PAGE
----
VA X Build 1812 adds support for Visual Studio 2010 RC. Get all the details here.
We are pleased to announce a new beta build of Visual Assist X for Visual Studio 2010 Beta 2.
Get all the details in our forums.
With Visual Studio 2010 Beta 2 released last week, we want to get our next Beta of VA X out as soon as we can. We are currently working through some breaking changes introduced in Beta 2, but we hope to resolve these quickly and get a build out in the next week or two.
Thanks for your patience, and we’ll keep you updated…
Microsoft seems to have challenged themselves to see how much they can change for VS2010 — new WPF shell, snazzy text editor, MEF-based extensibility, VSIX installers, C++ build system, oh my. This is a major release both on the surface and under the hood, and the changes have impacted VA X on all sides. But we’re happy to report we have VA X running in VS2010, and we are currently shaking out bugs.
We are excited by the possibilities of the new WPF text editor, as it will enable new VA X features that simply were not possible in earlier IDEs. But for now, most of our time has been spent simply trying to achieve feature parity with what we already do in the older IDEs. Once we’ve done that, we can begin the real brainstorming for what’s ahead.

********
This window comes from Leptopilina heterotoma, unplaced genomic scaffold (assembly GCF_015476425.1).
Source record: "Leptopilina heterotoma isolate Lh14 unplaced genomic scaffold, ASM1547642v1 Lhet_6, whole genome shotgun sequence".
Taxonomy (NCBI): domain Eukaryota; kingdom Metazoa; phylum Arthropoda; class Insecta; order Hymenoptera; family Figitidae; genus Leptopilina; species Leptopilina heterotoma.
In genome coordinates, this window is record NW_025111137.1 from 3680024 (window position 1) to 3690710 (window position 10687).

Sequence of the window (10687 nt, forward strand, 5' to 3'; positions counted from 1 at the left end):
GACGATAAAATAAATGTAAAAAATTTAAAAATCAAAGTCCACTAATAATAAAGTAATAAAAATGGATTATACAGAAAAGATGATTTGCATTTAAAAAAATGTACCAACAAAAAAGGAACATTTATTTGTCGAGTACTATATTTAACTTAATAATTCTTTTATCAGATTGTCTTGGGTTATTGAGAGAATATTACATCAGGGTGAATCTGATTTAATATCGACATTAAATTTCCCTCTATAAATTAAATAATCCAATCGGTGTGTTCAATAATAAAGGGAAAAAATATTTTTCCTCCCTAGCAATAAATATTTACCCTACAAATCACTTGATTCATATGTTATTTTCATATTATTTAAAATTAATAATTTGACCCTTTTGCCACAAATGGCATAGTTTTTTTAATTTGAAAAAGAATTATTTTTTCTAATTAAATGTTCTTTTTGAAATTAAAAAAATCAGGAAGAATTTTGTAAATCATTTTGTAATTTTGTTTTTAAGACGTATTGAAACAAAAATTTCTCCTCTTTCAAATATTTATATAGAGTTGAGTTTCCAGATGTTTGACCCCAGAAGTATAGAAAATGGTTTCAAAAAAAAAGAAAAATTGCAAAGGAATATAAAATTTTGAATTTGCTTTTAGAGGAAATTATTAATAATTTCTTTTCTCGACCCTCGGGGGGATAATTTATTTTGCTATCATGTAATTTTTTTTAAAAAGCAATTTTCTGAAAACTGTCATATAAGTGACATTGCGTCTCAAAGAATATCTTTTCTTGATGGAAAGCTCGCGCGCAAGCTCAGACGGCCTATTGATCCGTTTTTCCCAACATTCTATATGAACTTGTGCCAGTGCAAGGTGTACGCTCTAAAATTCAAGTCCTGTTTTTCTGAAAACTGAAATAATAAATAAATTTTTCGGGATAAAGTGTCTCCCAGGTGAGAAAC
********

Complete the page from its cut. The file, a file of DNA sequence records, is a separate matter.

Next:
We’ll be releasing a beta of our VS2010 support when Microsoft releases their next public beta.
One of my first tasks at Whole Tomato was to do some code cleanup in the name of learning the Visual Assist codebase. After just a few Find References, Renames, and Goto Definitions, I realized the recursive nature of this product: I was using VA to learn VA. I was using VA to refactor VA’s refactoring code. I was even using the codebase as a test suite for itself.
Most products aren’t like this. Clearly other development tools, IDEs and compilers fall into this category. And perhaps source control and bug tracking tools qualify, although more indirectly. But outside of software, I have trouble thinking of similar examples. Manufacturing? Chemical reactions? Books about making books?
What other companies use their own product in the direct production of that very product?